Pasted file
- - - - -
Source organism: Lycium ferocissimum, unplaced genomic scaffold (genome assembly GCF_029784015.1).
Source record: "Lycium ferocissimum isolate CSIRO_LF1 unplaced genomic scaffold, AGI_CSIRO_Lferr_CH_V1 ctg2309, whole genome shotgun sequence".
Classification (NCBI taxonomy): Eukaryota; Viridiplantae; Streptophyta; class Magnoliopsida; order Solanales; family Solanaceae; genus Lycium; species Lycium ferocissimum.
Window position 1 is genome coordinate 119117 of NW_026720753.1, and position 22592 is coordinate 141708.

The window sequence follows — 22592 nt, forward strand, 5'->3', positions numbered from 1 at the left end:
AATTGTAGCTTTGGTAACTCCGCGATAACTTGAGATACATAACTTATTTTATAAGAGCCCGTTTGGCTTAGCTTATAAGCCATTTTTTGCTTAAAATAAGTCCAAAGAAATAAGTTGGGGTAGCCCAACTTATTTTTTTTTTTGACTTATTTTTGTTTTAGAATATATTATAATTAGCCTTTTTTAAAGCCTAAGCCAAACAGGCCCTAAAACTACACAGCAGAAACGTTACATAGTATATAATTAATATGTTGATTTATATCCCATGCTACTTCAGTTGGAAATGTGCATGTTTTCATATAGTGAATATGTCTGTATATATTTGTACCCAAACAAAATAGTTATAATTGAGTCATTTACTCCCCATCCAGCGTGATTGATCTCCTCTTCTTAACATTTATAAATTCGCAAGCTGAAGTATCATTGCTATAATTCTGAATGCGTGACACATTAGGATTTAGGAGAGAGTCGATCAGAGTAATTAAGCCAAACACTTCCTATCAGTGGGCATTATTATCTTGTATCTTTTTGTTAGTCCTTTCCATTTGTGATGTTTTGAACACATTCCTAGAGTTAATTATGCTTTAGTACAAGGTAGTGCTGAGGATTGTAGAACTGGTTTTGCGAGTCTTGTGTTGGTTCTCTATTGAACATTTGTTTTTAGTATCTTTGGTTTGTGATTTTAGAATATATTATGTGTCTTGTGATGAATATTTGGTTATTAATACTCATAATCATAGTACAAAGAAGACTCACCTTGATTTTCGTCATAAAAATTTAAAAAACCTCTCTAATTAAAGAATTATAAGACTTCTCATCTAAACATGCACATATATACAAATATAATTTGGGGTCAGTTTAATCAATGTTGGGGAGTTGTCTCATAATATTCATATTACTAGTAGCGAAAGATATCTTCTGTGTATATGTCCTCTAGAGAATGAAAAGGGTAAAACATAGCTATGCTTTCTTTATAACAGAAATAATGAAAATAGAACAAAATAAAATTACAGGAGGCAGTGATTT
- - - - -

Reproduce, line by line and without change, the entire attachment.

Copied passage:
Source organism: Lycium ferocissimum, unplaced genomic scaffold (genome assembly GCF_029784015.1).
Source record: "Lycium ferocissimum isolate CSIRO_LF1 unplaced genomic scaffold, AGI_CSIRO_Lferr_CH_V1 ctg2309, whole genome shotgun sequence".
Classification (NCBI taxonomy): Eukaryota; Viridiplantae; Streptophyta; class Magnoliopsida; order Solanales; family Solanaceae; genus Lycium; species Lycium ferocissimum.
Window position 1 is genome coordinate 119117 of NW_026720753.1, and position 22592 is coordinate 141708.

The window sequence follows — 22592 nt, forward strand, 5'->3', positions numbered from 1 at the left end:
AATTGTAGCTTTGGTAACTCCGCGATAACTTGAGATACATAACTTATTTTATAAGAGCCCGTTTGGCTTAGCTTATAAGCCATTTTTTGCTTAAAATAAGTCCAAAGAAATAAGTTGGGGTAGCCCAACTTATTTTTTTTTTTGACTTATTTTTGTTTTAGAATATATTATAATTAGCCTTTTTTAAAGCCTAAGCCAAACAGGCCCTAAAACTACACAGCAGAAACGTTACATAGTATATAATTAATATGTTGATTTATATCCCATGCTACTTCAGTTGGAAATGTGCATGTTTTCATATAGTGAATATGTCTGTATATATTTGTACCCAAACAAAATAGTTATAATTGAGTCATTTACTCCCCATCCAGCGTGATTGATCTCCTCTTCTTAACATTTATAAATTCGCAAGCTGAAGTATCATTGCTATAATTCTGAATGCGTGACACATTAGGATTTAGGAGAGAGTCGATCAGAGTAATTAAGCCAAACACTTCCTATCAGTGGGCATTATTATCTTGTATCTTTTTGTTAGTCCTTTCCATTTGTGATGTTTTGAACACATTCCTAGAGTTAATTATGCTTTAGTACAAGGTAGTGCTGAGGATTGTAGAACTGGTTTTGCGAGTCTTGTGTTGGTTCTCTATTGAACATTTGTTTTTAGTATCTTTGGTTTGTGATTTTAGAATATATTATGTGTCTTGTGATGAATATTTGGTTATTAATACTCATAATCATAGTACAAAGAAGACTCACCTTGATTTTCGTCATAAAAATTTAAAAAACCTCTCTAATTAAAGAATTATAAGACTTCTCATCTAAACATGCACATATATACAAATATAATTTGGGGTCAGTTTAATCAATGTTGGGGAGTTGTCTCATAATATTCATATTACTAGTAGCGAAAGATATCTTCTGTGTATATGTCCTCTAGAGAATGAAAAGGGTAAAACATAGCTATGCTTTCTTTATAACAGAAATAATGAAAATAGAACAAAATAAAATTACAGGAGGCAGTGATTT